Back to The Future: The Function of Supporting Characters
Supporting characters play a significant role in the deployment of a film’s narrative and highlight key elements that help unmask aspects of plot, personalities, motivations and back stories that might otherwise have remained hidden. In the 1985 film Back to the Future, Marty (Michael J. Fox) is confronted by a palette of characters who impact his journey as much as he changes their lives, in both 1955 and 1985. Doc Brown (Christopher Lloyd) and Biff (Thomas F. Wilson) are particularly important, as they are defining figures in Marty’s journey – although they are physically and morally opposed, they both correspond to a conventional cinematic type forged by Hollywood style. The audience can easily recognize them, thus helping establish the bond between the spectator and the Hollywood model. They also contribute to the establishment of the film’s genre and tone. Finally, they represent different kinds of masculinity and divergent sets of values that Marty can choose to embrace or defy, which helps the audience identify with him and contributes to the protagonist’s growing up.
Supporting Characters as Character Types
The supporting characters in Back to the Future contribute to the construction of a secure relationship between the spectator and the classical Hollywood model as defined by Bordwell and Thompson 1, a model which values the importance of straightforward narratives and easy plots where we can follow the adventures of one character and identify with his emotions. In many aspects, Robert Zemeckis’s film adopts this classical aesthetic with a goal-oriented protagonist as a focused point of identification which streamlines the narrative action. A series of cause and effect events occur over the course of the narrative which complicate Marty’s journey, and the agents of these events are the supporting characters. They are constructed stereotypically for the audience to classify them as helpers or obstacles to the protagonist. Doc and Biff both correspond to two character types that nearly always feature in Hollywood films: the helper and the villain. Doc is the wizard of the story, the older and supposedly wiser man who puts Marty on the path to adventure and becomes the ideal partner, full of resources and always able to find solutions to what seemed a desperate situation. As Zemeckis said, ‘the story is anchored in a sort of benevolent Merlin/Arthur kind of relationship between Dr. Brown and Marty‘. By comparing Doc to the legendary figure connected to King Arthur’s life, the director places him in the sphere of marginal characters and the audience associates him with wizardry, unusualness but also with sympathy, humanity and protection, qualities that are classically associated with the ‘friend’ character who supports the Hollywood protagonist.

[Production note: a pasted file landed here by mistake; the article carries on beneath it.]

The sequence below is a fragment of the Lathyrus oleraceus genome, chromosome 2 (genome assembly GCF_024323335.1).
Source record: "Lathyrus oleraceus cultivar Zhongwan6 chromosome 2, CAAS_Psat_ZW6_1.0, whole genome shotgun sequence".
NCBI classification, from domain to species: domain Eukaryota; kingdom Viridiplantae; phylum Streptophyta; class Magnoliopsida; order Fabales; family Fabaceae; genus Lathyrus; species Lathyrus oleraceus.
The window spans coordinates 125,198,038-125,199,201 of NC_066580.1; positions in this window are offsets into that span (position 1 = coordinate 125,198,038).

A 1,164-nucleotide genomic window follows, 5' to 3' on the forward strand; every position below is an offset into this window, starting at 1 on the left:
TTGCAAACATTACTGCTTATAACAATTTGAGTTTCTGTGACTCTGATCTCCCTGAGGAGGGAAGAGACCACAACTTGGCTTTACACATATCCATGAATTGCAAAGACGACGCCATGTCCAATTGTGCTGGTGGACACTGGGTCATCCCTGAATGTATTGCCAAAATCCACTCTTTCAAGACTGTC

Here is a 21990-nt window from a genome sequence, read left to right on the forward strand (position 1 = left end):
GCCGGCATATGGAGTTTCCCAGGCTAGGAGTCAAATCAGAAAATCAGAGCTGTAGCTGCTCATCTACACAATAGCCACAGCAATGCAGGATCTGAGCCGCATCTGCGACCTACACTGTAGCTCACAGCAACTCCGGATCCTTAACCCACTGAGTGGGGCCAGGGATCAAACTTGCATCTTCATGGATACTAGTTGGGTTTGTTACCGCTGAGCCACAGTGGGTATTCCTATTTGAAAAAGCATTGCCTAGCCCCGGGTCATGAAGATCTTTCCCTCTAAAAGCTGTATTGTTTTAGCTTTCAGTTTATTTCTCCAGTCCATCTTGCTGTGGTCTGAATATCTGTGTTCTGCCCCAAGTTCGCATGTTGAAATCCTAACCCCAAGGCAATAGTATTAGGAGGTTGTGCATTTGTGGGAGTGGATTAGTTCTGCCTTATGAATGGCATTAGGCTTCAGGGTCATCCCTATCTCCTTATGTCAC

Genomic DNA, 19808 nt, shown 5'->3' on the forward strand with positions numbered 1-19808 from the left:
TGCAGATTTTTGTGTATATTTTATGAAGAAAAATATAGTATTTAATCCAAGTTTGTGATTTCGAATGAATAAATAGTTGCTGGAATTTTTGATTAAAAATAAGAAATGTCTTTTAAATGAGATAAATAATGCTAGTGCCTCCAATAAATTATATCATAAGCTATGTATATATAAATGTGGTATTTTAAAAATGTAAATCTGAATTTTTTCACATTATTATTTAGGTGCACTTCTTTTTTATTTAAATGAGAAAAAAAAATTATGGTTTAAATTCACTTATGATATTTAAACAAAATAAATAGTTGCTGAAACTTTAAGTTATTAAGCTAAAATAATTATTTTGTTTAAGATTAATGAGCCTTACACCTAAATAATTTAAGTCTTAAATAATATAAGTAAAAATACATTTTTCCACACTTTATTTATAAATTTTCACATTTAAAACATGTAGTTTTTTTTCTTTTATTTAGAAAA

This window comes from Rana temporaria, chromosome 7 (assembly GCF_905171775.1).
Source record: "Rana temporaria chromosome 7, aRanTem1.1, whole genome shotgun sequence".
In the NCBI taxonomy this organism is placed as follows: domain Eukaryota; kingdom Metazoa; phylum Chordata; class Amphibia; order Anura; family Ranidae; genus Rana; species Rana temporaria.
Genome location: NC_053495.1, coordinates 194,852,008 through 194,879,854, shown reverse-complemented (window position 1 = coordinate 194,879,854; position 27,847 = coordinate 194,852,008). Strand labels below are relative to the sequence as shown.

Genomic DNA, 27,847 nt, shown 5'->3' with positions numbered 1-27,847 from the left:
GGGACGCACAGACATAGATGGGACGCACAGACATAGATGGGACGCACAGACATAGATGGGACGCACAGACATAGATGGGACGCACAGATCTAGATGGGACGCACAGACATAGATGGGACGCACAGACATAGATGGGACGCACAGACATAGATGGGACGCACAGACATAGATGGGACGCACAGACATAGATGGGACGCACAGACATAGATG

Doc is presented from the start as a great mind and matches all the typical images we associate with scientists. His environment is introduced in the opening sequence but his name and appearance is not revealed to the viewer in this part. As the camera slowly pans around the lab, we identify curious objects that tell us that the person who built this strange mechanism is both an outcast and a genius: gadgets are programmed to prepare breakfast, give the dog his food, turn on the TV, and many clocks tick at the same time which foreshadows his obsession with time. The newspaper article about the Brown mansion being destroyed is a clue to the rest of the plot and introduces the name Brown to the audience for the first time. The camera then lands on several photos of famous scientists like Albert Einstein and Benjamin Franklin which immediately sets Doc as a science enthusiast to the subconscious of the viewer. When Marty comes in and shouts for ‘Doc’, we understand that he is searching for the owner of the lab. The name of ‘Doc’ instantly alludes to a certain status, that being an academic level reached after many years, a label that matches the objects found in his house and helps portray Doc as a scientist. All these clues are left for the spectator to construct his own image of Doc before meeting him. The film plays with the usual symbols we associate with scientist figures in order for the character to be understood alongside his stereotype. The introduction to Doc is therefore embedded into caricatured images that have been established through Hollywood tradition and helps construct a connection between audience and film.